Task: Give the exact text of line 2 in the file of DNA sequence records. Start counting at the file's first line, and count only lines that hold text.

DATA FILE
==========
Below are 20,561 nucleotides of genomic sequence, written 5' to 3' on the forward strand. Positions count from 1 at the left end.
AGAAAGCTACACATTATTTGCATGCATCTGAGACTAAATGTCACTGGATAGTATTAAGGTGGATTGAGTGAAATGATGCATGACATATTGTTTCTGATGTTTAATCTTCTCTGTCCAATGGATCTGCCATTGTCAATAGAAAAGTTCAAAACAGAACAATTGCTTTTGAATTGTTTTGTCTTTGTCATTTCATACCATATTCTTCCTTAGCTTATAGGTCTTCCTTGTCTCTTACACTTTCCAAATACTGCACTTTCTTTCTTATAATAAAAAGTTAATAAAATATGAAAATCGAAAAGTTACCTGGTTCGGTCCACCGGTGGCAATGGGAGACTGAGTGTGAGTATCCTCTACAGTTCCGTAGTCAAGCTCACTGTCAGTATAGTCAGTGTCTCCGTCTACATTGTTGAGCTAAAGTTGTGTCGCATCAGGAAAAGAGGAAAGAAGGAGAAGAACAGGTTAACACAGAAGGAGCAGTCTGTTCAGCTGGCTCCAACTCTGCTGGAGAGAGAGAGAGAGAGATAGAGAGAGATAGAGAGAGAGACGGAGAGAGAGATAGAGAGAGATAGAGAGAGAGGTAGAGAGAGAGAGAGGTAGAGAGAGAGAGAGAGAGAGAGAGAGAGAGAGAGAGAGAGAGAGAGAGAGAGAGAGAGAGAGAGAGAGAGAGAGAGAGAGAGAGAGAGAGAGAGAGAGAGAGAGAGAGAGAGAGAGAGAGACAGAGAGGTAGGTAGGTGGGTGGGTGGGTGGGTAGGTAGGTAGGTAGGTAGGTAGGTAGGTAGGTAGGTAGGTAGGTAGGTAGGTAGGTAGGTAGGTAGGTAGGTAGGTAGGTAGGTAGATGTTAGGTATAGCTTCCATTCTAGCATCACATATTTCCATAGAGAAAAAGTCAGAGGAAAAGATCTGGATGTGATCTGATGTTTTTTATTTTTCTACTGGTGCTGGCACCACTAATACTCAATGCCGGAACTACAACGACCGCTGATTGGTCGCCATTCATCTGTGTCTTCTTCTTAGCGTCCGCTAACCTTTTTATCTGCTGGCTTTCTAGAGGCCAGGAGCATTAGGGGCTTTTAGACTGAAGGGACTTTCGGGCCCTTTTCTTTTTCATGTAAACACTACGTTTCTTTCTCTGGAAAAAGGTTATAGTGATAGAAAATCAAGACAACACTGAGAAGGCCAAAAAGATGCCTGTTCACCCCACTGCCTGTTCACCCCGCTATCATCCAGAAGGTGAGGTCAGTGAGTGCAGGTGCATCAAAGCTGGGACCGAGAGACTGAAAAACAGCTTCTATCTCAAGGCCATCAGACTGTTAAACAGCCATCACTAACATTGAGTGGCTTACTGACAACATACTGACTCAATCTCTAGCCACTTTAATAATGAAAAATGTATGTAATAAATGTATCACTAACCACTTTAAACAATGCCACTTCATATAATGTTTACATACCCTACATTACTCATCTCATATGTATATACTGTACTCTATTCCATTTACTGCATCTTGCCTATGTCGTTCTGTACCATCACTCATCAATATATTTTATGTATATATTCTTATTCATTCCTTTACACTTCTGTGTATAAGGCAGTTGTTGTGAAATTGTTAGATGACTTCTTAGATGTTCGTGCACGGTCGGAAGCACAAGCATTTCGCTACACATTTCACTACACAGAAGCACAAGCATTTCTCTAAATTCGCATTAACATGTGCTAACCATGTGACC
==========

AGAAAGCTACACATTATTTGCATGCATCTGAGACTAAATGTCACTGGATAGTATTAAGGTGGATTGAGTGAAATGATGCATGACATATTGTTTCTGATGTTTAATCTTCTCTGTCCAATGGATCTGCCATTGTCAATAGAAAAGTTCAAAACAGAACAATTGCTTTTGAATTGTTTTGTCTTTGTCATTTCATACCATATTCTTCCTTAGCTTATAGGTCTTCCTTGTCTCTTACACTTTCCAAATACTGCACTTTCTTTCTTATAATAAAAAGTTAATAAAATATGAAAATCGAAAAGTTACCTGGTTCGGTCCACCGGTGGCAATGGGAGACTGAGTGTGAGTATCCTCTACAGTTCCGTAGTCAAGCTCACTGTCAGTATAGTCAGTGTCTCCGTCTACATTGTTGAGCTAAAGTTGTGTCGCATCAGGAAAAGAGGAAAGAAGGAGAAGAACAGGTTAACACAGAAGGAGCAGTCTGTTCAGCTGGCTCCAACTCTGCTGGAGAGAGAGAGAGAGAGATAGAGAGAGATAGAGAGAGAGACGGAGAGAGAGATAGAGAGAGATAGAGAGAGAGGTAGAGAGAGAGAGAGGTAGAGAGAGAGAGAGAGAGAGAGAGAGAGAGAGAGAGAGAGAGAGAGAGAGAGAGAGAGAGAGAGAGAGAGAGAGAGAGAGAGAGAGAGAGAGAGAGAGAGAGAGAGAGAGAGAGAGAGAGACAGAGAGGTAGGTAGGTGGGTGGGTGGGTGGGTAGGTAGGTAGGTAGGTAGGTAGGTAGGTAGGTAGGTAGGTAGGTAGGTAGGTAGGTAGGTAGGTAGGTAGGTAGGTAGGTAGGTAGATGTTAGGTATAGCTTCCATTCTAGCATCACATATTTCCATAGAGAAAAAGTCAGAGGAAAAGATCTGGATGTGATCTGATGTTTTTTATTTTTCTACTGGTGCTGGCACCACTAATACTCAATGCCGGAACTACAACGACCGCTGATTGGTCGCCATTCATCTGTGTCTTCTTCTTAGCGTCCGCTAACCTTTTTATCTGCTGGCTTTCTAGAGGCCAGGAGCATTAGGGGCTTTTAGACTGAAGGGACTTTCGGGCCCTTTTCTTTTTCATGTAAACACTACGTTTCTTTCTCTGGAAAAAGGTTATAGTGATAGAAAATCAAGACAACACTGAGAAGGCCAAAAAGATGCCTGTTCACCCCACTGCCTGTTCACCCCGCTATCATCCAGAAGGTGAGGTCAGTGAGTGCAGGTGCATCAAAGCTGGGACCGAGAGACTGAAAAACAGCTTCTATCTCAAGGCCATCAGACTGTTAAACAGCCATCACTAACATTGAGTGGCTTACTGACAACATACTGACTCAATCTCTAGCCACTTTAATAATGAAAAATGTATGTAATAAATGTATCACTAACCACTTTAAACAATGCCACTTCATATAATGTTTACATACCCTACATTACTCATCTCATATGTATATACTGTACTCTATTCCATTTACTGCATCTTGCCTATGTCGTTCTGTACCATCACTCATCAATATATTTTATGTATATATTCTTATTCATTCCTTTACACTTCTGTGTATAAGGCAGTTGTTGTGAAATTGTTAGATGACTTCTTAGATGTTCGTGCACGGTCGGAAGCACAAGCATTTCGCTACACATTTCACTACACAGAAGCACAAGCATTTCTCTAAATTCGCATTAACATGTGCTAACCATGTGACC